The Insufferable Paul Scott Present ‘Tea and Medals’

The Insufferable Paul Scott? Hardly. Insufferable Nickelback, for sure, as well as – of course – severely insufferable Milli Vanilli. Paul Scott, however, knows how to create catchy, enjoyable pop-rock. He doesn’t bludgeon us, the way Nickelback does, nor try and fake it, as we all know Milli Vanilli got caught doing. Tea and Medals is a collection of earworms that cause absolutely no suffering to anyone.

Not sure why, but “Stealing Honey” may be this album’s best track among many winners. Scott sings about “stealing honey from a hive” on it. Just in case you thought this was only a Winnie the Pooh criminal activity. The track transforms this bad behavior into a gently rocking, melodic gem. Another one, titled “1000 Saints,” features an upbeat, melodic groove, which sounds a little like a Christmas song. Then again, Christmas is a holiday that does feature one well known, particularly rotund saint — Claus of something. Speaking of Christmas, the mostly acoustic “Pinned” refers to “that kid in the Nativity.” Yes, this is indeed one of the strangest references to Christ in a song. It’s also a relatively sad little number. Scott is not usually quite so pessimistic. Nevertheless, this is about as dark as Tea and Meals gets.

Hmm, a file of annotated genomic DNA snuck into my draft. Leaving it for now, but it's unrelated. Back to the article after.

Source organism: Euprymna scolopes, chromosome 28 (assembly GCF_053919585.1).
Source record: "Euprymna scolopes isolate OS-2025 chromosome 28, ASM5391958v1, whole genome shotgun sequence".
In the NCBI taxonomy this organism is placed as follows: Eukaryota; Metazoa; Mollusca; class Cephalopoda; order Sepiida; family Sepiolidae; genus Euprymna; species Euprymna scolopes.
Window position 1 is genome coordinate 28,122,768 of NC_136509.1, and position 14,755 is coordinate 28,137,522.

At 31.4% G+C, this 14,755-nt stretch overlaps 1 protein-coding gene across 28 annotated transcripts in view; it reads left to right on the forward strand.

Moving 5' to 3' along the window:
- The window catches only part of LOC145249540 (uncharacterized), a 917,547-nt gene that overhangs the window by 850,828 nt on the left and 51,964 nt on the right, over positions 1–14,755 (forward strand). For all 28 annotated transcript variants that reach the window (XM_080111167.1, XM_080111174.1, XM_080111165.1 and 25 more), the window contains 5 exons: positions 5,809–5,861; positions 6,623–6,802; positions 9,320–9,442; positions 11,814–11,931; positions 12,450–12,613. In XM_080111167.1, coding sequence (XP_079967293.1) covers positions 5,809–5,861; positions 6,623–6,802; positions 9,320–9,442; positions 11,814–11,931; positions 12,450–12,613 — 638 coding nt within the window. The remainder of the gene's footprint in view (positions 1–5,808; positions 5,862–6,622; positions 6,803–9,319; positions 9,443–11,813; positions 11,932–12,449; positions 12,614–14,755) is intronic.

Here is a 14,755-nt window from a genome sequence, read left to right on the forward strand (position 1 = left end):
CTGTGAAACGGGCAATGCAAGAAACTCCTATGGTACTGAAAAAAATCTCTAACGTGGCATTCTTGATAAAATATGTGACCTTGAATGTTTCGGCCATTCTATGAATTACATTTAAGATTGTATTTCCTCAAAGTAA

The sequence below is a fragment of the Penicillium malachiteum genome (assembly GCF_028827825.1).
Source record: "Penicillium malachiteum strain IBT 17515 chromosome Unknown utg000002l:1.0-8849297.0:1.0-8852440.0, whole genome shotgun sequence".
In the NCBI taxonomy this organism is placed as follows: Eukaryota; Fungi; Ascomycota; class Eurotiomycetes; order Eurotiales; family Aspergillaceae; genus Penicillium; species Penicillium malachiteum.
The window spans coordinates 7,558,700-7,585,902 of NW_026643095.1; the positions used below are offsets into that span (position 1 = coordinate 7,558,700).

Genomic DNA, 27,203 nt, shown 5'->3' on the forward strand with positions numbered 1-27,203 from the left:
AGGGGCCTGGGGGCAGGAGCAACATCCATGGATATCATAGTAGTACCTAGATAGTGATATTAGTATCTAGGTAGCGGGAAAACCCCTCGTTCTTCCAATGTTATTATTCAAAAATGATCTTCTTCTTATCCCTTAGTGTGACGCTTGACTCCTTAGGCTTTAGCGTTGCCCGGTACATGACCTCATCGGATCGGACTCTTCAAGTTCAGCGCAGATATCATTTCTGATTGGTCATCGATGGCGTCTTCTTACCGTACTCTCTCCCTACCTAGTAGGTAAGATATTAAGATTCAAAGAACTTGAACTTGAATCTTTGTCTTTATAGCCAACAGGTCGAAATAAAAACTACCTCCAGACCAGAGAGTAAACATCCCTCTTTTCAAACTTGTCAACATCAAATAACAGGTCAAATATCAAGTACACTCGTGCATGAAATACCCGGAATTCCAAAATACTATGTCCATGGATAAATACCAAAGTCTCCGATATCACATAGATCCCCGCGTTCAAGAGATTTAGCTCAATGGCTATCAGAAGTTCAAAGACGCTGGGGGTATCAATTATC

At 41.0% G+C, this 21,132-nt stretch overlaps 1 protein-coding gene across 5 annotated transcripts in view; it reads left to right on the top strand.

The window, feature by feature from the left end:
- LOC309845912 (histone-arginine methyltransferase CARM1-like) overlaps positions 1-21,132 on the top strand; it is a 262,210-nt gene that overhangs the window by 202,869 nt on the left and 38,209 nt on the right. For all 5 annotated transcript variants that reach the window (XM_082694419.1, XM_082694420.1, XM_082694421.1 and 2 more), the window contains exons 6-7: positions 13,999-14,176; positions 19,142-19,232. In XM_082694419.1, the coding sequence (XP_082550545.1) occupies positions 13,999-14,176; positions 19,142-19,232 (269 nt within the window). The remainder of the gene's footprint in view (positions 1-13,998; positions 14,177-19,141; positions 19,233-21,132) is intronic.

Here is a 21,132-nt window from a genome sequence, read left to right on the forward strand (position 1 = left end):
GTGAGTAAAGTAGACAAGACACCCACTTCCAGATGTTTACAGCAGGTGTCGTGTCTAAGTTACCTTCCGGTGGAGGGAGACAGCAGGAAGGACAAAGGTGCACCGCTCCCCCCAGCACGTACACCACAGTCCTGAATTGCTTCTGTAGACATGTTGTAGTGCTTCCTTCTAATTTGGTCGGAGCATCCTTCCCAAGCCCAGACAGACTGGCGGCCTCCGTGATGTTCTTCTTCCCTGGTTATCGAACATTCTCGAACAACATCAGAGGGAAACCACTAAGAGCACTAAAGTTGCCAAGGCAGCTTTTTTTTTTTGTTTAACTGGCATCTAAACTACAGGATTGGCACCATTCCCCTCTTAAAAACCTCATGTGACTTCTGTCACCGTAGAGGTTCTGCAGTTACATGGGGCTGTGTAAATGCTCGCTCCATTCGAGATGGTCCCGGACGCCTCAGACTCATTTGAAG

The album opens with Scott counting off, “1,2,3,4” on a track named “Bells Ring.” One might have expected to hear glockenspiel (or at least fake glockenspiel) on this number. Instead, it’s a quiet, low-key piece with a vocal like that of Damon (Blur) Albarn. Oh, okay, there are some bells on it toward the track’s end. Still, it’s no bell ringer, and intentionally this way.

Some of the album’s best group vocals appear at the intro to “Electioneers,” which gives the song a nice, Beach Boys touch. Its lyric, however, is not at all Beach Boys-like. Instead, it’s a non-partisan lyrical shot at politicians. Yes, they may go around making promises and kissing babies, but they are – far too often – wolves in sheep’s clothing. The song is so sweetly melodic, though, it’s sometimes difficult to believe Scott is singing about such a nasty little subject.

The album closes with the acoustic guitar and piano led “Circle The Oval.” Might this be Scott’s way of saying ‘circling the drain’? It may just be, because it brings out Scott’s melancholy voice once again. At 4:50, this is also the album’s longest song.

This finale is preceded by “Billions,” which sounds like a sarcastic cry for super wealth. We all know, though, that The Insufferable Paul Scott will never make billions, let alone millions, creating quant little songs like the dozen contained on this sweet album. He will, however, make many listeners quite happy with his joyously memorable pop music gems. There are plenty of annoying billionaires in the world. We really don’t need any more. What we desperately need, though, is music that feels good the first time we hear it, which happens again and again with this album. In a perfect world, The Insufferable Paul Scott would be wealthier than Wall Street. You may buy this album and hope it puts him in an upper tier tax bracket. It won’t. Nevertheless, this will be money well spent.

-Dan MacIntosh